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From the Nov/Dec, 2011
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Dead End Times by Patrick Henry Reardon

Dead End Times

Patrick Henry Reardon on the Apocalyptic Fears of the Secularists

Basing my attitude on the assumption that “it is not for you to know times or seasons which the Father has put in his own authority” (Acts 1:7), I steadfastly avoid calculations about the end time. I just don’t run in those circles.

Consequently, it seems I missed a deadline not long ago. Either the Rapture was supposed to occur, or the world was going to end, or something equally catastrophic was supposed to befall us, and I missed the whole thing. At least, I think I missed it, in the sense that I was one of two men standing in a field that day, and neither of us was taken (Matt. 24:40). Anyway, I did not become aware of the deadline until it had passed.

It is significant that I learned of it from a TV comedian, who used the occasion to joke about the gullibility of religious people.

If I did not think his joke especially funny, it is because of an impression that religion has nothing to do with most contemporary speculation about impending disasters. Leave religion out of it. Most of the present world’s preoccupation with apocalyptic signs has nothing to do with the Book of Daniel.

Readings from Daniel have been replaced by a stream of reports from the CDC (Centers for Disease Control and Prevention), which spell out exactly what we mortals must expect to befall us—very soon—from Avian Flu, Mad Cow Disease, Belgian Dioxins, leaded gasoline, insufficient fiber, grilled cheeseburgers, second-hand smoke, and mercury traces in our corn flakes.

Whereas in former times apocalyptic fear was bolstered by the authority of prophecy, in the contemporary world it is enforced by the authority of science.

The old arrangement was better, I think, in its provision that the prophet, if his prophecy turned out to be bogus, was supposed to be stoned to death. Maybe the Food and Drug Administration will want to brush up on certain verses in Deuteronomy.

A Stream of Scares

Is it my imagination, or is it true that secular apocalyptic expectations have increased since we entered a new century a little over a decade ago? I especially recall the widespread scare that all our computers would crash at midnight as we moved into January 1, 2000. This was supposed to be really bad: Our bank accounts would disappear into the stratosphere; street lights would suddenly malfunction; hundreds of planes would plunge from the sky; and babies would get diaper rash. When none of this happened, fear was renewed by the consideration that the new millennium would not, in fact, begin until a year later—on January 1, 2001.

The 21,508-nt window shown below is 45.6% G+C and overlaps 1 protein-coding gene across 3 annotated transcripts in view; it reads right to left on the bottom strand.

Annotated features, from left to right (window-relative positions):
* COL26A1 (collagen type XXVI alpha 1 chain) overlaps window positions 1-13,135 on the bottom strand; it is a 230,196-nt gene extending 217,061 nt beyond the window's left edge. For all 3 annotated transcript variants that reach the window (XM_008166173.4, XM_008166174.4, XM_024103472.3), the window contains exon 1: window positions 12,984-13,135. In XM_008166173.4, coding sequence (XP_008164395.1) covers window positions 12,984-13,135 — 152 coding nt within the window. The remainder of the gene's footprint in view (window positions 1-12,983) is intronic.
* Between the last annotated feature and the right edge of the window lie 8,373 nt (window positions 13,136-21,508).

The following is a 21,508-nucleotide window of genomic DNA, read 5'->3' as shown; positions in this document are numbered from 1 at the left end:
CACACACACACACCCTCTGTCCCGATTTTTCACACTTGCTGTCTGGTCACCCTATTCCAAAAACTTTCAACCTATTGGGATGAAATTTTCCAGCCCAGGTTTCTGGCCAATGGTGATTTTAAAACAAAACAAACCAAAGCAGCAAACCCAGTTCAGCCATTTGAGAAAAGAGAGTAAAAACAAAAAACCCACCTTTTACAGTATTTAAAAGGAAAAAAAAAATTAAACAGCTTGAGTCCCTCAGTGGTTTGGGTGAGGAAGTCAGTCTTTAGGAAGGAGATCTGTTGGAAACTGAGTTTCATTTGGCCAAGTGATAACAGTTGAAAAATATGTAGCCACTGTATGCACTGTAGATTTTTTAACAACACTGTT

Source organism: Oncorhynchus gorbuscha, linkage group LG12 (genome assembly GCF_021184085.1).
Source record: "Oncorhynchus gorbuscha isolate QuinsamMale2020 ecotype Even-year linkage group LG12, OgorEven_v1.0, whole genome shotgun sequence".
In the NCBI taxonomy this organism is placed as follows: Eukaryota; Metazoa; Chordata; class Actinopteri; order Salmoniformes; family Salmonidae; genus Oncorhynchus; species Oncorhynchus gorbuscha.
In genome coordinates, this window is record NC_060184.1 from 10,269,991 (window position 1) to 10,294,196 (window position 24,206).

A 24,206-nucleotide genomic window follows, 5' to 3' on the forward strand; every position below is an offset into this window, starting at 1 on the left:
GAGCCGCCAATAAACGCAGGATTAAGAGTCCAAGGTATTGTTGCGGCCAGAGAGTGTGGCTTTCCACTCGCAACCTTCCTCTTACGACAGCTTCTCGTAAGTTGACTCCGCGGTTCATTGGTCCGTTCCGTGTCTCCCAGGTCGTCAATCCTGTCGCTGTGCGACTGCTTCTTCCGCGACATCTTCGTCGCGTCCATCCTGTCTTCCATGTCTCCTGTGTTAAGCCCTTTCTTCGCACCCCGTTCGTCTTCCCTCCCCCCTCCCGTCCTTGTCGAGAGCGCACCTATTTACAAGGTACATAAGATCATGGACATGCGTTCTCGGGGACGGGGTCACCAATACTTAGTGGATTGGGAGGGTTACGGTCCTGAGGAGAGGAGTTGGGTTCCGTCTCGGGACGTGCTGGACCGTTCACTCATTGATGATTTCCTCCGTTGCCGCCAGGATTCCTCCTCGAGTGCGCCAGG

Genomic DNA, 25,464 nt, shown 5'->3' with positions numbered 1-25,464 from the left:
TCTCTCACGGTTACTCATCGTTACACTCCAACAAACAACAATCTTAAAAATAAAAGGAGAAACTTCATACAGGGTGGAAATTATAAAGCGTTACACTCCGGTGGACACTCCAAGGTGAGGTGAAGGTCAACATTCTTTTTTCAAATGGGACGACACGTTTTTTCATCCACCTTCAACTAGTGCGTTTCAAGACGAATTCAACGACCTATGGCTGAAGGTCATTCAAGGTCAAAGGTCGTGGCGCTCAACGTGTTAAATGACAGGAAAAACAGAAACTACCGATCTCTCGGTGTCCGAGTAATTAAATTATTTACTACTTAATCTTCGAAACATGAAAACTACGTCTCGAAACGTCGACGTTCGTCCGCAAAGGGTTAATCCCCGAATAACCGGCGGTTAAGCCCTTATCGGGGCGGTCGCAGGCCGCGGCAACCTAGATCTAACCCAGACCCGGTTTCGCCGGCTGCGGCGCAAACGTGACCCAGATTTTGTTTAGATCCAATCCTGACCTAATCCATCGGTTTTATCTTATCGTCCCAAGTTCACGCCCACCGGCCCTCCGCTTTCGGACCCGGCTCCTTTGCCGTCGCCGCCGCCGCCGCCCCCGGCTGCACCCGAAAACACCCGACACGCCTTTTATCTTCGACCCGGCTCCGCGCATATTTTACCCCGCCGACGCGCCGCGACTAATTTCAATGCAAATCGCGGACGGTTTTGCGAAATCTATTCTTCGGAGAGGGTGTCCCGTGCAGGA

In 2005 the World Health Organization proclaimed that the “the deadly H5N1 strain” of bird flu virus would be “the single greatest health challenge” to the human race. Its lethal attack on the masses of mankind, according to Britain’s chief medical officer, Sir Liam Donaldson, was “a biological inevitability.”

I am sorry to report that some selfish individuals in Chicago survived that calamity by taking the easy way out: They got rid of their canaries and kept their windows closed. They are still alive, I suppose, if you can call it life.

These and other instances of modern apocalyptic morbidity are explored by Christopher Booker and Richard North in their fascinating book Scared to Death, published two years ago.

A Serious Symptom

Of all the contemporary manifestations of apocalyptic morbidity, however, none seems to stir more fascination than the Global Warming Scare. Indeed, Al Gore may be thought of as our new Peter: “the elements will melt with fervent heat; both the earth and the works that are in it will be burned up” (2 Peter 3:10).

The hour of judgment, we are warned, is soon upon us. We must repent and bring forth the fruits of righteousness. For lo, the ice cap melteth, the rain forest is dried up, the ozone hath nearly disappeared, and dead polar bears are daily washed ashore on the sands of Tarshish. And all because of our dastardly carbon footprint.

I have not the foggiest idea, of course, how much scientific substance there is to any of this. At the very least, I suspect a lot of contrary evidence is being ignored. I am far more interested in what appears to be a deep morbidity that gives so quick a positive response to every hint of impending disaster, no matter how thin the supporting testimony. As a symptom of our spiritual health, this gloomy spirit—this prior near-certainty that something terribly bad is about to happen—strikes me as more curious that any of the catastrophes being prophesied. Whatever the other scares may amount to, this symptom strikes me as truly serious. •


Patrick Henry Reardon is pastor of All Saints Antiochian Orthodox Church in Chicago, Illinois. He is the author of Christ in the Psalms, Christ in His Saints, and The Trial of Job (all from Conciliar Press). He is a senior editor of Touchstone.

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